Helping with Student Anxiety During the Global COVID-19 Crisis
According to the Centers for Disease Control and Prevention (CDC), anxiety disorders (including phobias, social anxiety, separation anxiety, panic disorder and generalized anxiety disorder) are among the most common mental illnesses to affect children and adolescents, impacting 7% of 3 to 17-year-olds. While there is considerable evidence that individuals vary in their biological vulnerability to anxiety, researchers also theorize that current environmental factors such as social media and mass shootings are contributing to the increase in childhood anxiety that experts have been seeing in recent years.
Enter the novel coronavirus. This global health crisis is contributing to a spike in fear and anxiety in both adults and children. Teachers and students alike are struggling to adapt to remote instruction, as well as to changes in family routines and demands.
It is important to remember at a time like this that anxiety is a normal and protective human emotion that serves an evolutionary, survival function. The human fight-flight response allows us to become vigilant when there is a new and possibly threatening circumstance that we must assess and adapt to. By design, anxiety is higher when the threat is different from any we’ve experienced before.
Below are some suggestions for supporting your students and their families, and to cope with your own anxieties:
Remember that this is temporary, although timeframes for a return to “normal” remain unclear.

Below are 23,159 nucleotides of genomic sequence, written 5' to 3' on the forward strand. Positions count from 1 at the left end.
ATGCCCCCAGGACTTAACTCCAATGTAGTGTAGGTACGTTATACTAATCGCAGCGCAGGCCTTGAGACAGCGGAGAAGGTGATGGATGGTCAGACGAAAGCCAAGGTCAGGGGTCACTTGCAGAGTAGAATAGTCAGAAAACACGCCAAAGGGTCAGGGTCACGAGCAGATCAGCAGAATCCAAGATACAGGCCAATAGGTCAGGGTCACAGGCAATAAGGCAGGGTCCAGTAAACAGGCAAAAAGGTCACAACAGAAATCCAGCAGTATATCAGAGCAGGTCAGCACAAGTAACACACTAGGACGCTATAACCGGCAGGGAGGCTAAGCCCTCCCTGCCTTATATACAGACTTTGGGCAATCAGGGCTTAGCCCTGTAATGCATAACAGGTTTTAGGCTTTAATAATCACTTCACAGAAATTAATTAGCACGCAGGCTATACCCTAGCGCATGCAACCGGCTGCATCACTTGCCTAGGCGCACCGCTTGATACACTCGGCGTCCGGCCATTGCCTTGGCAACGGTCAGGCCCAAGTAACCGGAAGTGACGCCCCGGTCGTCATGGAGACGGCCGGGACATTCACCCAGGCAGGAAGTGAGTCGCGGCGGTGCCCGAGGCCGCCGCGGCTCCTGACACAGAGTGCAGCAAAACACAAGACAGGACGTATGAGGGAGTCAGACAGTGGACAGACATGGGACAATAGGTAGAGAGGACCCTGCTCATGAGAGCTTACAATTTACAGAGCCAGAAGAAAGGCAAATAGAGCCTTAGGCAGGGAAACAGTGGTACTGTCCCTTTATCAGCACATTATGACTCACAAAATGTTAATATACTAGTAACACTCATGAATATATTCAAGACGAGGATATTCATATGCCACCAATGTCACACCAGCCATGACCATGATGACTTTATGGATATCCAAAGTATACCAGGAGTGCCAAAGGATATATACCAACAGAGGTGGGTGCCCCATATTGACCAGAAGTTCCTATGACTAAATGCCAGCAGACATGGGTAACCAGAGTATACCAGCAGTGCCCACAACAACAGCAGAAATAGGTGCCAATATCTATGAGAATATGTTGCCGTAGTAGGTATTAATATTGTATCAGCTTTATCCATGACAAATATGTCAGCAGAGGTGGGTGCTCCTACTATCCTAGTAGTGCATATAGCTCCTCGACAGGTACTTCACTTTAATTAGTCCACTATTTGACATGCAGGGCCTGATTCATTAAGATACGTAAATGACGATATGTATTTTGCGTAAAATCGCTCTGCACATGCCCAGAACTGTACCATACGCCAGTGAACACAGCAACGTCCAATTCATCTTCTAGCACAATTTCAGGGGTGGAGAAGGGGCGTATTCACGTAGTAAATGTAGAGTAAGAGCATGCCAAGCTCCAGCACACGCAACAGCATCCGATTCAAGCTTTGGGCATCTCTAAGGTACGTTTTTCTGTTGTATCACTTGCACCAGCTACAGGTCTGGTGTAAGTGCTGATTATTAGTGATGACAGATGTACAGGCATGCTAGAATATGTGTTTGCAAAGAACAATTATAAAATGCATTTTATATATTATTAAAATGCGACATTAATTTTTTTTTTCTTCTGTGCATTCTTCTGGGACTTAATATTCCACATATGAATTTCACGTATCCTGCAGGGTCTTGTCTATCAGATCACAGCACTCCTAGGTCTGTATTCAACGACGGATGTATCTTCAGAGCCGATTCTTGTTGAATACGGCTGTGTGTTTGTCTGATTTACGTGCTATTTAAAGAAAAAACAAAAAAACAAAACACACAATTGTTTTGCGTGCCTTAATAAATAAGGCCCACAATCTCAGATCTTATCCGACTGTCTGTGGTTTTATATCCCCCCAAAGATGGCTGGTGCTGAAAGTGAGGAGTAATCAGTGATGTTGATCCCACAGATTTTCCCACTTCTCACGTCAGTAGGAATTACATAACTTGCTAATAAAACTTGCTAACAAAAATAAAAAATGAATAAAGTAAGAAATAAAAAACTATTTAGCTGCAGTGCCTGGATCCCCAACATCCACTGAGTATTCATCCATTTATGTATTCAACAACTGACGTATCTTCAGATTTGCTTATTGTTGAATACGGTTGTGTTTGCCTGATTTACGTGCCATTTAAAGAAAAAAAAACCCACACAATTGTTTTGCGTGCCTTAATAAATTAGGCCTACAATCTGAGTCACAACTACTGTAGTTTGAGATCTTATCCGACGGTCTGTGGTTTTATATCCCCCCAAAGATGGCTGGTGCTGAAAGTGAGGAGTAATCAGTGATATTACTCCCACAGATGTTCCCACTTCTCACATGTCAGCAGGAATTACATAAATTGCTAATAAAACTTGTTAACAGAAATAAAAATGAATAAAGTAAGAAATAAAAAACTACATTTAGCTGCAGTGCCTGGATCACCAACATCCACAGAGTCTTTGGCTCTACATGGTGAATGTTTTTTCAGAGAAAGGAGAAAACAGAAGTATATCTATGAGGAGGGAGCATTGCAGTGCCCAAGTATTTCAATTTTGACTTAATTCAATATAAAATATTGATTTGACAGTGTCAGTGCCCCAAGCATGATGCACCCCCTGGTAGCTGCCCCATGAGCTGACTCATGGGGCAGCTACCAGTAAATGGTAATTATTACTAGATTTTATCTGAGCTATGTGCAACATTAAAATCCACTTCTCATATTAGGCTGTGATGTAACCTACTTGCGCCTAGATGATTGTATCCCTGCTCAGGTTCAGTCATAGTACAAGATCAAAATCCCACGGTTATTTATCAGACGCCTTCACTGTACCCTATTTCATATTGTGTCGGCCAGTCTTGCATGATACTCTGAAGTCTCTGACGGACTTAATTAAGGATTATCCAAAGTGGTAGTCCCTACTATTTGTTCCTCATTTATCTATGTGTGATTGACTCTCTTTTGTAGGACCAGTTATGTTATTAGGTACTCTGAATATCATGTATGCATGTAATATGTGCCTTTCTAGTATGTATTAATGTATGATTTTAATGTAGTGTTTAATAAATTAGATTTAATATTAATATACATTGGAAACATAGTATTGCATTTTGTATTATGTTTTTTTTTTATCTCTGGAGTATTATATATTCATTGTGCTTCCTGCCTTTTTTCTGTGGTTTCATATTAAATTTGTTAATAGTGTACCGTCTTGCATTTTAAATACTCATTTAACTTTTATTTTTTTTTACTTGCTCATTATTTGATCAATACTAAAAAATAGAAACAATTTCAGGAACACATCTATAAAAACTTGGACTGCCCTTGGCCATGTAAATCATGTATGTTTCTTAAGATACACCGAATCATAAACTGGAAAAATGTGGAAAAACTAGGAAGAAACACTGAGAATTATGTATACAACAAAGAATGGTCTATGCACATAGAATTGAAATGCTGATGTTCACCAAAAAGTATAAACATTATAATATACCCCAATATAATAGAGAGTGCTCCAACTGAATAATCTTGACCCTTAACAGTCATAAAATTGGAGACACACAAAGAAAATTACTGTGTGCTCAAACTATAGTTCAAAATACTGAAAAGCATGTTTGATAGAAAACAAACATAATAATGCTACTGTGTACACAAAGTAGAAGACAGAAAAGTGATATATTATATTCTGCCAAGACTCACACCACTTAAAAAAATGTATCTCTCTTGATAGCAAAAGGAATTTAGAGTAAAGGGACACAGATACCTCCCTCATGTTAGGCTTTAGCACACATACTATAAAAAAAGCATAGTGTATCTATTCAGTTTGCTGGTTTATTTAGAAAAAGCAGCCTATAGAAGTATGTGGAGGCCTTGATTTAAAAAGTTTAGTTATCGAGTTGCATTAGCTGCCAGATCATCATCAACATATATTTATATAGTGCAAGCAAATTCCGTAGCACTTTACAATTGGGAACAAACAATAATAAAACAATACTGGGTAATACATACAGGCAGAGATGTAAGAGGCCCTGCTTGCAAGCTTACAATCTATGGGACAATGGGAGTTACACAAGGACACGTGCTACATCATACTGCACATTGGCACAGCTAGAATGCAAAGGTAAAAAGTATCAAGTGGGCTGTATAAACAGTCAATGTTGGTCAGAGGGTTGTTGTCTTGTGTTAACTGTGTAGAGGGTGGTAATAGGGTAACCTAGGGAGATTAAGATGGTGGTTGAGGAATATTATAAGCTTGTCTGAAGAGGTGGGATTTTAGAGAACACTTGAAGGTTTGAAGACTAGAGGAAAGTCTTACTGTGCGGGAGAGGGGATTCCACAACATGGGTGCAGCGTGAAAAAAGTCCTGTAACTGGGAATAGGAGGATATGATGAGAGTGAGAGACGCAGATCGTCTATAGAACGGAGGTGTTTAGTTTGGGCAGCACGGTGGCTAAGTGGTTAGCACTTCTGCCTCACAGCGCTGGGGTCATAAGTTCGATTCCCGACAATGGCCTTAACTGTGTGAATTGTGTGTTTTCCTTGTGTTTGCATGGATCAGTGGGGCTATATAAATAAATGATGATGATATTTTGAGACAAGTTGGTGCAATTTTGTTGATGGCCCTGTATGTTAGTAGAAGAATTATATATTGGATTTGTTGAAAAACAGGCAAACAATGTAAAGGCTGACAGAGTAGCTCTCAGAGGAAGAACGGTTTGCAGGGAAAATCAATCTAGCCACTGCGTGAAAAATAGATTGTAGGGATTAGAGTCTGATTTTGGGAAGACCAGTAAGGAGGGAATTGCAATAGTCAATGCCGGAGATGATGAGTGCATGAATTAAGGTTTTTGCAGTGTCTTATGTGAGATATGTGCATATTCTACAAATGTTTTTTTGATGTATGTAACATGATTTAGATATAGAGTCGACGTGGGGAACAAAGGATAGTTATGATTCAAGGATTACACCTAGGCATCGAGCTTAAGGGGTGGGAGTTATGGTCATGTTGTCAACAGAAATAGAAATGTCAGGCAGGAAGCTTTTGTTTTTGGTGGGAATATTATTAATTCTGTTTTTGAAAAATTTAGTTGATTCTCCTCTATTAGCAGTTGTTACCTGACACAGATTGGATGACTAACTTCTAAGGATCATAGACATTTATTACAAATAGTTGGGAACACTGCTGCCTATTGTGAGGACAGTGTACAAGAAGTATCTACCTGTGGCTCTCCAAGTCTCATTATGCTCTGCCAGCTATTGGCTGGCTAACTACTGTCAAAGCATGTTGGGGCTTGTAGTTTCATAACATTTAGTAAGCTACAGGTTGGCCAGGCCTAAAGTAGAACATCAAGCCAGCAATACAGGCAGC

Limit exposure to media coverage, both in terms of time spent per day and who you choose to listen to. Tune in to only one or two trusted sources (e.g., the CDC, a state medical official). Shield younger children from the news altogether; for older children and adolescents, watch together so you can explain and discuss what is presented.
Normalize feelings of sadness, fear, anger, loneliness, uncertainty, lack of control, etc.
Create new weekday and weekend schedules: time for school-work, for family exercise and games, for preparing healthy meals together, for connecting with others virtually. Be flexible, however, since anxiety and other unpleasant emotions will ebb and flow.
Monitor adult conversations in front of children and adolescents to protect them from additional worries over which they have no control (e.g. family finances).
Carefully monitor students who have already been identified as having mental health, learning or substance abuse challenges. Encourage parents to remain vigilant in maintaining medication regimens and to participate in virtual ESS and community provider therapy visits.
Students in high conflict families are extremely vulnerable. There is evidence, for example, that rates of domestic violence have increased.
Students with trauma histories are also especially vulnerable to the isolation and disrupted routines caused by school closure.
Encourage parents to facilitate Skype or FaceTime playdates and family visits for younger children, and help older children creatively use technology to stay connected to friends and beloved family members.
Incorporate mindfulness practice and movement into online, virtual classroom activity.
Younger children have a tendency to blame themselves for things that go wrong (“Mary got sick because I didn’t take a bath”), so both reassure them and encourage positive health behaviors like hand washing.
Challenge yourself and your students to consider the unexpected silver linings that might appear after we safely emerge from this pandemic: more time with family, a greater appreciation for school and in-person relationships, a reassessment of priorities.
https://arfamiliesfirst.com/wp-content/uploads/2013/05/Cognitive-Distortions.pdf. A useful self-help tool by renowned psychiatrist Dr. David Burns.